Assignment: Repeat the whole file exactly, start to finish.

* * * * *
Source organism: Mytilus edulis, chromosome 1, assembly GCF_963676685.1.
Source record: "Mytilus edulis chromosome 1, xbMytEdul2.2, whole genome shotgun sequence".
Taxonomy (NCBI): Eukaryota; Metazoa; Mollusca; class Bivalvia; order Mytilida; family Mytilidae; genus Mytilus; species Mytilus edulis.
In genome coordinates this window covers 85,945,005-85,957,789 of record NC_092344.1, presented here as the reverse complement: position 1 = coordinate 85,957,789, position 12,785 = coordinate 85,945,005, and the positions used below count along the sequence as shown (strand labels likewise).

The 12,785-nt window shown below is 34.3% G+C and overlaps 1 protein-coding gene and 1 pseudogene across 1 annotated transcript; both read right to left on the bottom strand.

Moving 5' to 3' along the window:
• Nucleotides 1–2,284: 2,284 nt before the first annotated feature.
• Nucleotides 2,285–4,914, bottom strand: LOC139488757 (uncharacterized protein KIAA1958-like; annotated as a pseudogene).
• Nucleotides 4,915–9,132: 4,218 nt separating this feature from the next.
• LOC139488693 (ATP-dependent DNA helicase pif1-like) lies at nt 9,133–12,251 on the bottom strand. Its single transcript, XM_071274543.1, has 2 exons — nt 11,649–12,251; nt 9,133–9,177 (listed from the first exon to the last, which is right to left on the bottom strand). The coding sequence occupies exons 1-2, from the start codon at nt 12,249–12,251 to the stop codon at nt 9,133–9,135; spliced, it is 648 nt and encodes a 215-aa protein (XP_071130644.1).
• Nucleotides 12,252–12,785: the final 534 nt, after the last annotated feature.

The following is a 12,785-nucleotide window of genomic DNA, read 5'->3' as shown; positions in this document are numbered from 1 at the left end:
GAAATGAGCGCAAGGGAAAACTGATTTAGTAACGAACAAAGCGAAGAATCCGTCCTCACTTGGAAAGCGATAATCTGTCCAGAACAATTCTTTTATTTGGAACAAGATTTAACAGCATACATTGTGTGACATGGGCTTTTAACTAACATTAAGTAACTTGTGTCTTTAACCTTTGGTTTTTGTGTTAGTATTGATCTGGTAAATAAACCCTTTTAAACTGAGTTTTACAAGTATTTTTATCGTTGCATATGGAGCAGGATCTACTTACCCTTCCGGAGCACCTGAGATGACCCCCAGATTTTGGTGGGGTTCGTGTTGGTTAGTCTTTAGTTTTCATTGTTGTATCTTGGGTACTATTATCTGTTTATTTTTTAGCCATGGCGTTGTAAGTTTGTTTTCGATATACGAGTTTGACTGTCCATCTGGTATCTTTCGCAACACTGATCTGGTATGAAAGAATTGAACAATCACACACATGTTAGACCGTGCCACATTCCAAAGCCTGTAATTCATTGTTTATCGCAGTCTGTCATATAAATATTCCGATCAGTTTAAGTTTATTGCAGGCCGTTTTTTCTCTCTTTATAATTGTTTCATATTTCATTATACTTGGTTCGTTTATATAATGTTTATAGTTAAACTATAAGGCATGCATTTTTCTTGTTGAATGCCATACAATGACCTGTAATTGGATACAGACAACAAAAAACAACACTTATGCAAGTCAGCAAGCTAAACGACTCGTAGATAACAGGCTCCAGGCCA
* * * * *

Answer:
Source organism: Mytilus edulis, chromosome 1, assembly GCF_963676685.1.
Source record: "Mytilus edulis chromosome 1, xbMytEdul2.2, whole genome shotgun sequence".
Taxonomy (NCBI): Eukaryota; Metazoa; Mollusca; class Bivalvia; order Mytilida; family Mytilidae; genus Mytilus; species Mytilus edulis.
In genome coordinates this window covers 85,945,005-85,957,789 of record NC_092344.1, presented here as the reverse complement: position 1 = coordinate 85,957,789, position 12,785 = coordinate 85,945,005, and the positions used below count along the sequence as shown (strand labels likewise).

The 12,785-nt window shown below is 34.3% G+C and overlaps 1 protein-coding gene and 1 pseudogene across 1 annotated transcript; both read right to left on the bottom strand.

Moving 5' to 3' along the window:
• Nucleotides 1–2,284: 2,284 nt before the first annotated feature.
• Nucleotides 2,285–4,914, bottom strand: LOC139488757 (uncharacterized protein KIAA1958-like; annotated as a pseudogene).
• Nucleotides 4,915–9,132: 4,218 nt separating this feature from the next.
• LOC139488693 (ATP-dependent DNA helicase pif1-like) lies at nt 9,133–12,251 on the bottom strand. Its single transcript, XM_071274543.1, has 2 exons — nt 11,649–12,251; nt 9,133–9,177 (listed from the first exon to the last, which is right to left on the bottom strand). The coding sequence occupies exons 1-2, from the start codon at nt 12,249–12,251 to the stop codon at nt 9,133–9,135; spliced, it is 648 nt and encodes a 215-aa protein (XP_071130644.1).
• Nucleotides 12,252–12,785: the final 534 nt, after the last annotated feature.

The following is a 12,785-nucleotide window of genomic DNA, read 5'->3' as shown; positions in this document are numbered from 1 at the left end:
GAAATGAGCGCAAGGGAAAACTGATTTAGTAACGAACAAAGCGAAGAATCCGTCCTCACTTGGAAAGCGATAATCTGTCCAGAACAATTCTTTTATTTGGAACAAGATTTAACAGCATACATTGTGTGACATGGGCTTTTAACTAACATTAAGTAACTTGTGTCTTTAACCTTTGGTTTTTGTGTTAGTATTGATCTGGTAAATAAACCCTTTTAAACTGAGTTTTACAAGTATTTTTATCGTTGCATATGGAGCAGGATCTACTTACCCTTCCGGAGCACCTGAGATGACCCCCAGATTTTGGTGGGGTTCGTGTTGGTTAGTCTTTAGTTTTCATTGTTGTATCTTGGGTACTATTATCTGTTTATTTTTTAGCCATGGCGTTGTAAGTTTGTTTTCGATATACGAGTTTGACTGTCCATCTGGTATCTTTCGCAACACTGATCTGGTATGAAAGAATTGAACAATCACACACATGTTAGACCGTGCCACATTCCAAAGCCTGTAATTCATTGTTTATCGCAGTCTGTCATATAAATATTCCGATCAGTTTAAGTTTATTGCAGGCCGTTTTTTCTCTCTTTATAATTGTTTCATATTTCATTATACTTGGTTCGTTTATATAATGTTTATAGTTAAACTATAAGGCATGCATTTTTCTTGTTGAATGCCATACAATGACCTGTAATTGGATACAGACAACAAAAAACAACACTTATGCAAGTCAGCAAGCTAAACGACTCGTAGATAACAGGCTCCAGGCCA